-4
$\begingroup$

If energy is represented by Acceleration=A, then

am=F ams=W (ams)/t=P

Acceleration is always present when motion is present, acceleration is the energy.

Since gravity translates into acceleration, and acceleration turns to Force with mass, and force turns to work with distance, and work to power with time, doesn't it stand to reason that acceleration never goes away and that therefore acceleration represents energy, therefore gravity is energy because acceleration is energy?

Gravity acts on all different masses in a peculiar fashion. If you measure the amount of force it takes to accelerate a 100 lbs ball to 10 mph on an even surface and the amount of force needed to accelerate a 10 lbs ball to 10 mph on an even surface, the larger mass would require more force.

But gravity doesn't exert force in the way you and I do, it doesn't respond to mass at all except in one way, Gravity accelerates mass. When gravity accelerates the 10 lbs ball at 32.2 ft/s^2 and when gravity accelerates the 100 lbs ball at 32.2 ft/s^2, two different forces are generated simultaneously.

I suggest this is because gravity behaves the way an electro-magnetic field behaves, where momentum is ignored during acceleration.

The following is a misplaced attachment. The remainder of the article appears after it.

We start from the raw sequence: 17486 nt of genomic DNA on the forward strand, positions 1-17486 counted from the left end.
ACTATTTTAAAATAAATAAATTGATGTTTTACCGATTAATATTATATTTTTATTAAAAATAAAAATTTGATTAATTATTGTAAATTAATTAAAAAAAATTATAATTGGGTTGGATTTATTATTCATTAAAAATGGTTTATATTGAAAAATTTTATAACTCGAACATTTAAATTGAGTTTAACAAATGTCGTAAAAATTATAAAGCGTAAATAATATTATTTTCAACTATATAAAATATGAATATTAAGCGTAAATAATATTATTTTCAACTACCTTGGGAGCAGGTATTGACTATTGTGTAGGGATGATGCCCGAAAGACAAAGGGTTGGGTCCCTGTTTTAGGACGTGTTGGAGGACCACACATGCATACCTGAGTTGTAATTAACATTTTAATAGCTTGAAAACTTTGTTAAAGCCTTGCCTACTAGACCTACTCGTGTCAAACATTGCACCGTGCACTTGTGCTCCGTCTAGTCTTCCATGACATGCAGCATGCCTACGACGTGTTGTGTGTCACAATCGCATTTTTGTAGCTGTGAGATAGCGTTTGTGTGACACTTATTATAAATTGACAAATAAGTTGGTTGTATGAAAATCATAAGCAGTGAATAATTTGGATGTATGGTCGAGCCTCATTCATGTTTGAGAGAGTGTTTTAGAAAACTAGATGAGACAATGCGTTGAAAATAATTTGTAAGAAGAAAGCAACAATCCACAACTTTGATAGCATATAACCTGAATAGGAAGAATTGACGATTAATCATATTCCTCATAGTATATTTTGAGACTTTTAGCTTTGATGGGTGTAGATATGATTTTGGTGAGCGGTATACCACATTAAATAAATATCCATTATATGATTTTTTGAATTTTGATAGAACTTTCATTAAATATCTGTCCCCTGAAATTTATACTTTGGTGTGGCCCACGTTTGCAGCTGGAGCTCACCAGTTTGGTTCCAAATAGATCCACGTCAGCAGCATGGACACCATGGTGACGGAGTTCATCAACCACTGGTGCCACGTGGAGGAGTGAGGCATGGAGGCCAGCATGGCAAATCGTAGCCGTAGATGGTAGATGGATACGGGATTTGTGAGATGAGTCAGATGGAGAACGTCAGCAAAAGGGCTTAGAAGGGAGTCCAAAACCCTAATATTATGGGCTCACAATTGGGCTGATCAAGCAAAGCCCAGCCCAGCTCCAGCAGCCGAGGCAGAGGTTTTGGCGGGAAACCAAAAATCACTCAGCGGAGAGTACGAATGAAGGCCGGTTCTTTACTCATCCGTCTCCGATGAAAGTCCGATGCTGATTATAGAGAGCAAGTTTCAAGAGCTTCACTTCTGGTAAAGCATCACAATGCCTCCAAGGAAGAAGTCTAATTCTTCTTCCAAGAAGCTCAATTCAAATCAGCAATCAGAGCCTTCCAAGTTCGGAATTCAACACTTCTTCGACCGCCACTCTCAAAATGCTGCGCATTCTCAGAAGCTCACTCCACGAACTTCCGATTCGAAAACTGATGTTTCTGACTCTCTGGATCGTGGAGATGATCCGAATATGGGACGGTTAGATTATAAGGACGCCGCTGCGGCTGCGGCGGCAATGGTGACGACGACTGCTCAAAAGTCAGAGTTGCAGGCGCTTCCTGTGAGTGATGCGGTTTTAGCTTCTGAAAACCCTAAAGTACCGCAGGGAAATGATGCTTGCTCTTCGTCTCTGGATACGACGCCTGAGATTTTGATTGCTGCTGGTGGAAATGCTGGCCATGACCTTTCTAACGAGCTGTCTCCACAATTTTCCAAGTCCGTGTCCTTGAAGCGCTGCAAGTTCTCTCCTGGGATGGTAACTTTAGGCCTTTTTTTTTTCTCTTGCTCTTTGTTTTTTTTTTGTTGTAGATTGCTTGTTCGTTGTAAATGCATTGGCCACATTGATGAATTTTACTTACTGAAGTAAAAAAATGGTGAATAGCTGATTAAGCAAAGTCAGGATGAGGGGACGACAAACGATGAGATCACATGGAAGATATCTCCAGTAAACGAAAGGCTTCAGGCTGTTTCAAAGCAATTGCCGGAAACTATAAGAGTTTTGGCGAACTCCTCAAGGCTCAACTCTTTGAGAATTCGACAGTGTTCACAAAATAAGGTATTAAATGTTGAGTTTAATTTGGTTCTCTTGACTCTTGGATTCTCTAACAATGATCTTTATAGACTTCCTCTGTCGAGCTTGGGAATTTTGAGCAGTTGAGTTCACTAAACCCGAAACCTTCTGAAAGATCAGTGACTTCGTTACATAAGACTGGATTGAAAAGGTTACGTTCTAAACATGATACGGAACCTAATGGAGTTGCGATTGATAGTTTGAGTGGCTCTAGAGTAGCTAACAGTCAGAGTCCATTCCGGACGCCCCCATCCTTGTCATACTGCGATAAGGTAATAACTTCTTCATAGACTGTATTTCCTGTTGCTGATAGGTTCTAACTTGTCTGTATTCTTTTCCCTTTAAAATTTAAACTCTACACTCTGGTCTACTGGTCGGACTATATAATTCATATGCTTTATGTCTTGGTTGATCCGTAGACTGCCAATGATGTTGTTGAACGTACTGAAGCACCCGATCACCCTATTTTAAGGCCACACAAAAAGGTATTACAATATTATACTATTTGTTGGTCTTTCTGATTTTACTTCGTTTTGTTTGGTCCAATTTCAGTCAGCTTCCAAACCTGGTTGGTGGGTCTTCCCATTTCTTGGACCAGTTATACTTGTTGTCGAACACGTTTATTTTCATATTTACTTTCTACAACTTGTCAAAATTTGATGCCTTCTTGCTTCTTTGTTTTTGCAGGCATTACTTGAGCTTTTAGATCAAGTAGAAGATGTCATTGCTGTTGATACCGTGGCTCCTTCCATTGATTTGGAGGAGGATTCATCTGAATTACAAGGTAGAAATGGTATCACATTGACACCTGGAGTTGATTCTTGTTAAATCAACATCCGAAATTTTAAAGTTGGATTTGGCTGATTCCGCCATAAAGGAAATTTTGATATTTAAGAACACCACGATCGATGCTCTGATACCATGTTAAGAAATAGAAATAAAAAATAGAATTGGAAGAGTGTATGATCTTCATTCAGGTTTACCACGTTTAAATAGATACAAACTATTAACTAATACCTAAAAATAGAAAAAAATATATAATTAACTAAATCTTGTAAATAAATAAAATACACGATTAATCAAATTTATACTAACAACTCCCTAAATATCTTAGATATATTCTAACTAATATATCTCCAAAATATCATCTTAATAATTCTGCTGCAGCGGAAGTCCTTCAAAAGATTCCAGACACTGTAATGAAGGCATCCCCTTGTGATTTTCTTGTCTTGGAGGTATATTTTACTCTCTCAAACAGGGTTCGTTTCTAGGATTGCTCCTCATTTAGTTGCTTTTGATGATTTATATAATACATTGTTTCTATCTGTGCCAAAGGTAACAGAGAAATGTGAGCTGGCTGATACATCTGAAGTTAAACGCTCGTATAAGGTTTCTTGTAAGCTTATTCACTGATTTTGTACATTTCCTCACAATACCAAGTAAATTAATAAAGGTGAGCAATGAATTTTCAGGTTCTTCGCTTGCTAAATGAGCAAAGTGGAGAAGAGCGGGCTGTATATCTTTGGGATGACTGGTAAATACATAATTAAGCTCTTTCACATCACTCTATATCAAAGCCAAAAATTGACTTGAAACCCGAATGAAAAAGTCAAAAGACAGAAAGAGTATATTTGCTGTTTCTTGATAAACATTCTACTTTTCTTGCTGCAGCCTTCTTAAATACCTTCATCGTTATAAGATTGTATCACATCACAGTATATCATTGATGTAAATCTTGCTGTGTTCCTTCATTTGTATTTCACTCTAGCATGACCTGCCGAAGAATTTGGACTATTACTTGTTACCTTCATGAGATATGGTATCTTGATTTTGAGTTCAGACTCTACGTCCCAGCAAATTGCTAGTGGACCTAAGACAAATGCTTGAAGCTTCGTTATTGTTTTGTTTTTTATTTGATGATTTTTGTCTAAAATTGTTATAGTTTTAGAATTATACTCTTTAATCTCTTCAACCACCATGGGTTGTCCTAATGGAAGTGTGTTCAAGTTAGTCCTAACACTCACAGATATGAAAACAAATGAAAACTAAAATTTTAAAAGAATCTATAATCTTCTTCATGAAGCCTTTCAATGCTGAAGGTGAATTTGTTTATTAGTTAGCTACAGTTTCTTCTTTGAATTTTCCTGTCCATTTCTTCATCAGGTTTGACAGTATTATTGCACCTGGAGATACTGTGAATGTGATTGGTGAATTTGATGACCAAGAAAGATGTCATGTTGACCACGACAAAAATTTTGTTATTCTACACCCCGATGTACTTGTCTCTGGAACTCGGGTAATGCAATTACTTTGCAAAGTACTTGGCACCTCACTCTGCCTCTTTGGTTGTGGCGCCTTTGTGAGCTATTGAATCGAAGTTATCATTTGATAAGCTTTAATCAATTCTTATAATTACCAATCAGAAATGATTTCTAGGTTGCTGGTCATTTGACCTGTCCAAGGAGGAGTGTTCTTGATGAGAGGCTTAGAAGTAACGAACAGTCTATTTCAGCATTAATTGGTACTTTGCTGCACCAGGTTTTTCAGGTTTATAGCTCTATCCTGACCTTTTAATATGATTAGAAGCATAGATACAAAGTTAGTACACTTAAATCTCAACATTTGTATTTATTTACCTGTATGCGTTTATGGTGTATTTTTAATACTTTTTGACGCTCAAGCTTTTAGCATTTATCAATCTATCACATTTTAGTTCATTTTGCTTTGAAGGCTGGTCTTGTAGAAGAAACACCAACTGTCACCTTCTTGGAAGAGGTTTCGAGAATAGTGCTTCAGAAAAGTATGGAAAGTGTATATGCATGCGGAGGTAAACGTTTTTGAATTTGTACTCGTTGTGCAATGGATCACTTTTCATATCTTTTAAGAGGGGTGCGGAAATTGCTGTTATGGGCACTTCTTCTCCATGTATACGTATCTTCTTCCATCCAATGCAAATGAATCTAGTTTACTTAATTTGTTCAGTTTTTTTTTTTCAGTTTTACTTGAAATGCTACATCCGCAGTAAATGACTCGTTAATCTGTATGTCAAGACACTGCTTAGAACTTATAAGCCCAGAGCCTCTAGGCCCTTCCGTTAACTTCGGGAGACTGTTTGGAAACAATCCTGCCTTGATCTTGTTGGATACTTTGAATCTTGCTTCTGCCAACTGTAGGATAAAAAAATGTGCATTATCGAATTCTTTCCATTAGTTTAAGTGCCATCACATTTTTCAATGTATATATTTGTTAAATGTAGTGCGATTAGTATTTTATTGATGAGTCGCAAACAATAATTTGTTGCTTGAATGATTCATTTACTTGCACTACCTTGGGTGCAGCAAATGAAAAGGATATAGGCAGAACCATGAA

Gravity ignores mass when accelerating, so what is gravity?

Gravity appears to act equally on some part of all the molecules in an object, creating a density effect. The energy of gravity gives mass its weight and that is why weight is measured like a force. I am starting to think all energy comes from life in some way form or fashion, but mass gets weight from energy vectors. Energy and force behave the same way accept that pure energy is expressed in acceleration where as force is expressed as a product of mass and energy.

Maybe gravity accelerates all molecules equally, thus generating unequal forces (varying energy) but constant acceleration. Like the more molecules, the more points of access gravity has.

Guide on translating forces:

Acceleration to force: multiply the acceleration by mass. F=ma Force to work: multiply the Force by distance. W=Fs (s=distance) Work to power: divide by time. P=W/t

Power to Work: Pt=W Work to Force: F=W/s (s=distance) Force to Acceleration: F/M=A

Power to force multiply the power by the time and divide by the distance. Acceleration to Power: (AMs)/t=P (s=distance t=time) Power to Acceleration: Pt/(Ms)=A (s=distance t=time)

P(t/s)=W/s = F = MA = M (v^2/r)
[s=distance, t=time, P=power, W=work, F=force, M=mass, A=acceleration, V=velocity, r=radius]

$\endgroup$

closed as off-topic by CuriousOne, user36790, David Z Oct 28 '15 at 9:31

This question appears to be off-topic. The users who voted to close gave this specific reason: